In Angela Glover Blackwell’s essay in What It’s Worth, she talks about her childhood and how she was fortunate to have access to community assets that provide “ladders for success.” While these assets created a pathway to financial security that included college for many in her community, she acknowledges that similar “communities of opportunity” are not the reality for many families of color.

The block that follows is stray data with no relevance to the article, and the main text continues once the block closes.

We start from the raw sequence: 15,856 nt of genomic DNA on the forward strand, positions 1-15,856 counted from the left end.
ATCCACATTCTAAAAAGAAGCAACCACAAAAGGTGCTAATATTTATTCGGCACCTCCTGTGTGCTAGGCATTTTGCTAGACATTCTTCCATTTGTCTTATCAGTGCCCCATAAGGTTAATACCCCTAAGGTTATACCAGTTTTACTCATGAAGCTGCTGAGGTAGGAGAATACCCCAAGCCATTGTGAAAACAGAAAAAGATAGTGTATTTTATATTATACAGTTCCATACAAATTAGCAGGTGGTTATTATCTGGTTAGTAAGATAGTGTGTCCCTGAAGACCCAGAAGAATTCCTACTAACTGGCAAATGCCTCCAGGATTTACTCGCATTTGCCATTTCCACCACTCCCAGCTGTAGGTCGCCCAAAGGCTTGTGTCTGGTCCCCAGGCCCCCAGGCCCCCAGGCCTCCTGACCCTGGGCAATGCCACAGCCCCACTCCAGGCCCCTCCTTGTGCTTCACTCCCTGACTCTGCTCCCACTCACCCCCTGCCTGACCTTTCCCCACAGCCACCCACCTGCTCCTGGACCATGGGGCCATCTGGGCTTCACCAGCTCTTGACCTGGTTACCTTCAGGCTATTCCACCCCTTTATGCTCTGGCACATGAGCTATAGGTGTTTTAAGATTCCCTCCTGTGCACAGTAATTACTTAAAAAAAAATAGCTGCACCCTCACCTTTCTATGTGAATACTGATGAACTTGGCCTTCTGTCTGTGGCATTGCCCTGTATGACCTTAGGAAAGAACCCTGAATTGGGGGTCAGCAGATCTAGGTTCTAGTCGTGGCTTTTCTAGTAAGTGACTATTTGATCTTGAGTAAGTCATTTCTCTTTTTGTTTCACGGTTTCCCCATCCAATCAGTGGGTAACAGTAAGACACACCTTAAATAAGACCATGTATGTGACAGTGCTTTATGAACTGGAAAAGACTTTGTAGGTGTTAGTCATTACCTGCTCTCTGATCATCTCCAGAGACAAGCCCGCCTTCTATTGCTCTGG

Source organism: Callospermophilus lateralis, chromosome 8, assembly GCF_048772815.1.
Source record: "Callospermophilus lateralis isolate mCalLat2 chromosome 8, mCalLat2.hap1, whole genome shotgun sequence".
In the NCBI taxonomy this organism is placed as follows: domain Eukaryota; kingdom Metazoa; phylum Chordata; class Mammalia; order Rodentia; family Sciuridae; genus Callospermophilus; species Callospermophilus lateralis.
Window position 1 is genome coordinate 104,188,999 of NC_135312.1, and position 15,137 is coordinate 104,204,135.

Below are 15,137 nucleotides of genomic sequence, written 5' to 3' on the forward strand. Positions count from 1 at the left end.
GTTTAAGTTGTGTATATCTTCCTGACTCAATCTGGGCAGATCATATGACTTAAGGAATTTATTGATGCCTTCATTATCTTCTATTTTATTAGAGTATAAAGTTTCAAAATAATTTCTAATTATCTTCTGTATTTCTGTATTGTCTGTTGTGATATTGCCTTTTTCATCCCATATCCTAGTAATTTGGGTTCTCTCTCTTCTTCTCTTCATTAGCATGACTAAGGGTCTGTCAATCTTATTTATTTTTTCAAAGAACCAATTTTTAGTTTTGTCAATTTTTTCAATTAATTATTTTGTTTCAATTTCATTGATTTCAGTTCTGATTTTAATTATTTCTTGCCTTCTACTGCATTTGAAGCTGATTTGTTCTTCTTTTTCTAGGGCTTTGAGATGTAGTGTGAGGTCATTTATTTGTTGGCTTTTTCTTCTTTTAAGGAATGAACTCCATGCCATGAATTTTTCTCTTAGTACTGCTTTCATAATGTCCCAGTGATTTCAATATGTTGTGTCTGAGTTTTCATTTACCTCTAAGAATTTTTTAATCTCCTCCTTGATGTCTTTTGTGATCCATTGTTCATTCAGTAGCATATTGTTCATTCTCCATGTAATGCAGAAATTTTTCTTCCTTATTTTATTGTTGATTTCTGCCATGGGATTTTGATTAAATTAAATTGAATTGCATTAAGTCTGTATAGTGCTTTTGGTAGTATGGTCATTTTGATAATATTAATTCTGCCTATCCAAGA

In Illinois, there are significant disparities in opportunity between majority white communities and communities of color. According to the 2016 Illinois Poverty Report, poverty rates are two to three times higher for Illinoisans of color. Black children in Illinois are nearly four times more likely to live below the poverty line than white children. When we look beyond income to wealth, we see even more disparity. While about 16 percent of white households are asset poor, almost half of all black households and 40 percent of all Hispanic households live in asset poverty. Families experiencing asset poverty don’t have enough emergency savings to meet an unexpected expense or long-term savings to build financial security. Without assets and the financial footing that comes with them, financially vulnerable families and communities are missing rungs in the crucial “ladders for success” that Blackwell writes about.